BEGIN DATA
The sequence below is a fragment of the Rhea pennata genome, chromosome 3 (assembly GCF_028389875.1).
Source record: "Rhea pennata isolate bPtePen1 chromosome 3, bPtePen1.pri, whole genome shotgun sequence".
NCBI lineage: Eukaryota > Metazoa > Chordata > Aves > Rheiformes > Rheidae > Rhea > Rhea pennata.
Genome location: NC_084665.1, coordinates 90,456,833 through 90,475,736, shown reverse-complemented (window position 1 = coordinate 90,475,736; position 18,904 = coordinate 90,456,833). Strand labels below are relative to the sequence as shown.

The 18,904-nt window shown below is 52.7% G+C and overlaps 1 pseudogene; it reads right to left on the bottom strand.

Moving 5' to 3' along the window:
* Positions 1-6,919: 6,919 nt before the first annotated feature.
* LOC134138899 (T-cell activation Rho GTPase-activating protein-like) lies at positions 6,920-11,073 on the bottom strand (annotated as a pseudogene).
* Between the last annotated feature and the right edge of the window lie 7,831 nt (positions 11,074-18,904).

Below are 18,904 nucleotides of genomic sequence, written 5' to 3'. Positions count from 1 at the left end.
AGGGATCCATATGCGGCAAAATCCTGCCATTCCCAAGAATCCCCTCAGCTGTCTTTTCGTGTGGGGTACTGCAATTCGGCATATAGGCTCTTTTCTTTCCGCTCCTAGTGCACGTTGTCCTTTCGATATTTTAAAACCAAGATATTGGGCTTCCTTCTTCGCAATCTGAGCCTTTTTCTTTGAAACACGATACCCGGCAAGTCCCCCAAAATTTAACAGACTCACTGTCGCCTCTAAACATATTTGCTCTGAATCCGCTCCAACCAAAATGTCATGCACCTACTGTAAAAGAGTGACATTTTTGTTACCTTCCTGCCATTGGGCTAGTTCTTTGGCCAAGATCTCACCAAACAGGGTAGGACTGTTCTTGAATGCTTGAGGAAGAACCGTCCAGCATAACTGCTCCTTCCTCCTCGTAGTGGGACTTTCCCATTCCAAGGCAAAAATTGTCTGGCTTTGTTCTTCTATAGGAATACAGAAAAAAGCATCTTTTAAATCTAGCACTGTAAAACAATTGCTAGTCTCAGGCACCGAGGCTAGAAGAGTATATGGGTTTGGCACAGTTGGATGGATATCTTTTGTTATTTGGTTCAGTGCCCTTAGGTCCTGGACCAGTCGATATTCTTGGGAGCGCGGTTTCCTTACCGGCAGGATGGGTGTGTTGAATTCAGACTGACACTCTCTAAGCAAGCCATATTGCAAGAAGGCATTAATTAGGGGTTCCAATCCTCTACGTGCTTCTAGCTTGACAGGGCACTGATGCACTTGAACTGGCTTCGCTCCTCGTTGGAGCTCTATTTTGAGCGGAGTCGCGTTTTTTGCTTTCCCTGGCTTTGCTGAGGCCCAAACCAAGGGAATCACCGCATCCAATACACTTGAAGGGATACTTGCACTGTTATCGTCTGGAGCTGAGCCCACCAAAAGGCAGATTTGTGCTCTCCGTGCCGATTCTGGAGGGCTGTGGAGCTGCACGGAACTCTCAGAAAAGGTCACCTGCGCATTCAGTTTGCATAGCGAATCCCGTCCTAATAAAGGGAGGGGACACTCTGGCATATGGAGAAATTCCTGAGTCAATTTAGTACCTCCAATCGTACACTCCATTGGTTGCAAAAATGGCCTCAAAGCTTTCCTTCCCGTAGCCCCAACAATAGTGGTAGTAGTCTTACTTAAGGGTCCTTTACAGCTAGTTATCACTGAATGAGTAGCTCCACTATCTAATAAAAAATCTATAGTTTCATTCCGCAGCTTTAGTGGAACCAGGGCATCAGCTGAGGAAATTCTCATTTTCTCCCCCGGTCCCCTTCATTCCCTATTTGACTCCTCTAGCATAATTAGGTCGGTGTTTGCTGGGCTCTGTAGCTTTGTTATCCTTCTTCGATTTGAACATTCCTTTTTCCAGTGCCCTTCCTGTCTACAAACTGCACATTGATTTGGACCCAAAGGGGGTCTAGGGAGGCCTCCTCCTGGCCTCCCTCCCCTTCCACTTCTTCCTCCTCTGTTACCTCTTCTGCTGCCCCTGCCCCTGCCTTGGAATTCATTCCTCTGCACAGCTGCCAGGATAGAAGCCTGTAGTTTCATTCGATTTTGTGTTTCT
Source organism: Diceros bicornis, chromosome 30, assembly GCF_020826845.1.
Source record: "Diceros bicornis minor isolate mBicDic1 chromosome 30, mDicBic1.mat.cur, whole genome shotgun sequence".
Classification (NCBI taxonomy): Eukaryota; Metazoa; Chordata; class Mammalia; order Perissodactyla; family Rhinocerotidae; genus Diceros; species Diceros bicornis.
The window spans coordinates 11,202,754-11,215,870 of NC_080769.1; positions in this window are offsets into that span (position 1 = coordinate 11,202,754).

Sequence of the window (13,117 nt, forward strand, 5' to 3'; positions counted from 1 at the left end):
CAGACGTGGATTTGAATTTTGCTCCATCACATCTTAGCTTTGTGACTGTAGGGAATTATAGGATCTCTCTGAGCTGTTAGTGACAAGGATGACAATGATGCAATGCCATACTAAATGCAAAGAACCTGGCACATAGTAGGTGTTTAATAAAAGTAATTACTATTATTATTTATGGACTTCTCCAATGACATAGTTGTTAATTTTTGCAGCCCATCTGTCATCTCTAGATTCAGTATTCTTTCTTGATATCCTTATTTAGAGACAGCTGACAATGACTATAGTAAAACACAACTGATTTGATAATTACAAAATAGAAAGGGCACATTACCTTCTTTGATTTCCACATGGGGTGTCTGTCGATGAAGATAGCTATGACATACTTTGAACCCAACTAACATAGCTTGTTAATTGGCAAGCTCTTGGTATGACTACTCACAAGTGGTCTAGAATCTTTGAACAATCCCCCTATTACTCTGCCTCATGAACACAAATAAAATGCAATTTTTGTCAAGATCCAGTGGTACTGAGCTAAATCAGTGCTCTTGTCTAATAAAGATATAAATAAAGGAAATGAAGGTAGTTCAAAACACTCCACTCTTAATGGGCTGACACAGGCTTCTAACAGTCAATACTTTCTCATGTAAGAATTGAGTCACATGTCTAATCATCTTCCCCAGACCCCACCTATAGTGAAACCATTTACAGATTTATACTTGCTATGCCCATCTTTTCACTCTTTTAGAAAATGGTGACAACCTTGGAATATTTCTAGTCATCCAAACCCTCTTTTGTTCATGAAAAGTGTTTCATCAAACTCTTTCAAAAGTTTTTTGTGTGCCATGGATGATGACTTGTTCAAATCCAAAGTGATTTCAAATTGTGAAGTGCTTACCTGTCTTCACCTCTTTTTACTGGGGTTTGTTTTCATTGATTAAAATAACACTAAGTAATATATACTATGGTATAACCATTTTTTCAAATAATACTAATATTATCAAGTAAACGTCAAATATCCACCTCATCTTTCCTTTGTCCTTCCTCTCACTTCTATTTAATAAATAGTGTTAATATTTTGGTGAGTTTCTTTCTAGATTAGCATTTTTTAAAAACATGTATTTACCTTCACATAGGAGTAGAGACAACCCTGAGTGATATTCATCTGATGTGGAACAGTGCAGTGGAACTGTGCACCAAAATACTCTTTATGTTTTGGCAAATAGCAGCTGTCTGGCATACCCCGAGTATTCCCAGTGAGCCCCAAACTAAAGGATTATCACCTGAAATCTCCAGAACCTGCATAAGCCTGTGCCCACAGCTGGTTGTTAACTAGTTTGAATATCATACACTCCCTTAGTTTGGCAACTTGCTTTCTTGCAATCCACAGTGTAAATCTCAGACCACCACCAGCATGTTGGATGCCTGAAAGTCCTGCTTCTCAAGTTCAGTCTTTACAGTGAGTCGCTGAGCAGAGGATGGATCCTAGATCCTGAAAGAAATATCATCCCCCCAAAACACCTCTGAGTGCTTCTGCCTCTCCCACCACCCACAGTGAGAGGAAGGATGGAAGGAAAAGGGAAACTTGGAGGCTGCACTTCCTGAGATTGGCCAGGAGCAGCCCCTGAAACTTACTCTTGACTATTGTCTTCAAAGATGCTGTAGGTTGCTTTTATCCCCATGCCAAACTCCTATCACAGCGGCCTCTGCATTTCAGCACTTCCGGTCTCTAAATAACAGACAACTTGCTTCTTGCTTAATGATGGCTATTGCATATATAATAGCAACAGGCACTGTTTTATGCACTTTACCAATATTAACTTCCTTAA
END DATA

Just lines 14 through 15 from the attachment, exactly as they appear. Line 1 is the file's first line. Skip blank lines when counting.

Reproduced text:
Classification (NCBI taxonomy): Eukaryota; Metazoa; Chordata; class Mammalia; order Perissodactyla; family Rhinocerotidae; genus Diceros; species Diceros bicornis.
The window spans coordinates 11,202,754-11,215,870 of NC_080769.1; positions in this window are offsets into that span (position 1 = coordinate 11,202,754).